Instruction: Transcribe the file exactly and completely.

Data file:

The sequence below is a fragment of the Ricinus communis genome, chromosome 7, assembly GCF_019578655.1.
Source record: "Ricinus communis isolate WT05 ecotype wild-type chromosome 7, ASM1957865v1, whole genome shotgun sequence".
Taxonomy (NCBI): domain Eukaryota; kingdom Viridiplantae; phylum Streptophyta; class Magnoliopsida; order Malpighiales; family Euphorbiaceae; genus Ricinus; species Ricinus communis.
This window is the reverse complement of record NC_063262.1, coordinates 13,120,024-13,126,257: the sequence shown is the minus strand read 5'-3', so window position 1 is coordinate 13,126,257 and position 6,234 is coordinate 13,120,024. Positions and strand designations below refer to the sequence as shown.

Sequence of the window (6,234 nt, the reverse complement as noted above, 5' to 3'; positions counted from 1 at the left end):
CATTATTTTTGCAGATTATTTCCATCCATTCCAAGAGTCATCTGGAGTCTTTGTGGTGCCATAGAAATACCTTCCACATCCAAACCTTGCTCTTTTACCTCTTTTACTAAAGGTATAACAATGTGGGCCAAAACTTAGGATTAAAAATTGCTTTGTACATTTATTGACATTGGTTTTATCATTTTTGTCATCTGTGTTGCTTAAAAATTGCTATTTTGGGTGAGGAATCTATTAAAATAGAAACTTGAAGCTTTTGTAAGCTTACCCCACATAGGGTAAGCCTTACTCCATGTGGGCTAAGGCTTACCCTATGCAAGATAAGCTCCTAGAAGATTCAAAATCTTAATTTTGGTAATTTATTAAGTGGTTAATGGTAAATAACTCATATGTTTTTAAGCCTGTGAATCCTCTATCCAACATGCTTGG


The sequence below is a fragment of the Ricinus communis genome, chromosome 7, assembly GCF_019578655.1.
Source record: "Ricinus communis isolate WT05 ecotype wild-type chromosome 7, ASM1957865v1, whole genome shotgun sequence".
Taxonomy (NCBI): domain Eukaryota; kingdom Viridiplantae; phylum Streptophyta; class Magnoliopsida; order Malpighiales; family Euphorbiaceae; genus Ricinus; species Ricinus communis.
This window is the reverse complement of record NC_063262.1, coordinates 13,120,024-13,126,257: the sequence shown is the minus strand read 5'-3', so window position 1 is coordinate 13,126,257 and position 6,234 is coordinate 13,120,024. Positions and strand designations below refer to the sequence as shown.

Sequence of the window (6,234 nt, the reverse complement as noted above, 5' to 3'; positions counted from 1 at the left end):
CATTATTTTTGCAGATTATTTCCATCCATTCCAAGAGTCATCTGGAGTCTTTGTGGTGCCATAGAAATACCTTCCACATCCAAACCTTGCTCTTTTACCTCTTTTACTAAAGGTATAACAATGTGGGCCAAAACTTAGGATTAAAAATTGCTTTGTACATTTATTGACATTGGTTTTATCATTTTTGTCATCTGTGTTGCTTAAAAATTGCTATTTTGGGTGAGGAATCTATTAAAATAGAAACTTGAAGCTTTTGTAAGCTTACCCCACATAGGGTAAGCCTTACTCCATGTGGGCTAAGGCTTACCCTATGCAAGATAAGCTCCTAGAAGATTCAAAATCTTAATTTTGGTAATTTATTAAGTGGTTAATGGTAAATAACTCATATGTTTTTAAGCCTGTGAATCCTCTATCCAACATGCTTGG